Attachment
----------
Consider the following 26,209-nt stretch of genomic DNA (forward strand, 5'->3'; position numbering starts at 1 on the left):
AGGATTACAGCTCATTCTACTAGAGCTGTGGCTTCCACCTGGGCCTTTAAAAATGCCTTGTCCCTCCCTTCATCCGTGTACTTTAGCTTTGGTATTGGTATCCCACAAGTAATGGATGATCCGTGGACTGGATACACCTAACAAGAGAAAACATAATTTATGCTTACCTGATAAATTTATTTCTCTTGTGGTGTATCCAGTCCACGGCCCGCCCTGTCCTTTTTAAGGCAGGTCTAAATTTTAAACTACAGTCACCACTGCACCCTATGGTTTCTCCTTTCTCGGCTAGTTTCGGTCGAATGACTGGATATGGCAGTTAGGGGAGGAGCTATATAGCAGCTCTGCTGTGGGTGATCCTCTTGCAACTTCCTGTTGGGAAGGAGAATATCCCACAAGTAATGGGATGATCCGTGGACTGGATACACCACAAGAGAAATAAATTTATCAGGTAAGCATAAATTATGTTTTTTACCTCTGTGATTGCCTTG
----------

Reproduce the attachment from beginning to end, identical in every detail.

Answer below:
Consider the following 26,209-nt stretch of genomic DNA (forward strand, 5'->3'; position numbering starts at 1 on the left):
AGGATTACAGCTCATTCTACTAGAGCTGTGGCTTCCACCTGGGCCTTTAAAAATGCCTTGTCCCTCCCTTCATCCGTGTACTTTAGCTTTGGTATTGGTATCCCACAAGTAATGGATGATCCGTGGACTGGATACACCTAACAAGAGAAAACATAATTTATGCTTACCTGATAAATTTATTTCTCTTGTGGTGTATCCAGTCCACGGCCCGCCCTGTCCTTTTTAAGGCAGGTCTAAATTTTAAACTACAGTCACCACTGCACCCTATGGTTTCTCCTTTCTCGGCTAGTTTCGGTCGAATGACTGGATATGGCAGTTAGGGGAGGAGCTATATAGCAGCTCTGCTGTGGGTGATCCTCTTGCAACTTCCTGTTGGGAAGGAGAATATCCCACAAGTAATGGGATGATCCGTGGACTGGATACACCACAAGAGAAATAAATTTATCAGGTAAGCATAAATTATGTTTTTTACCTCTGTGATTGCCTTG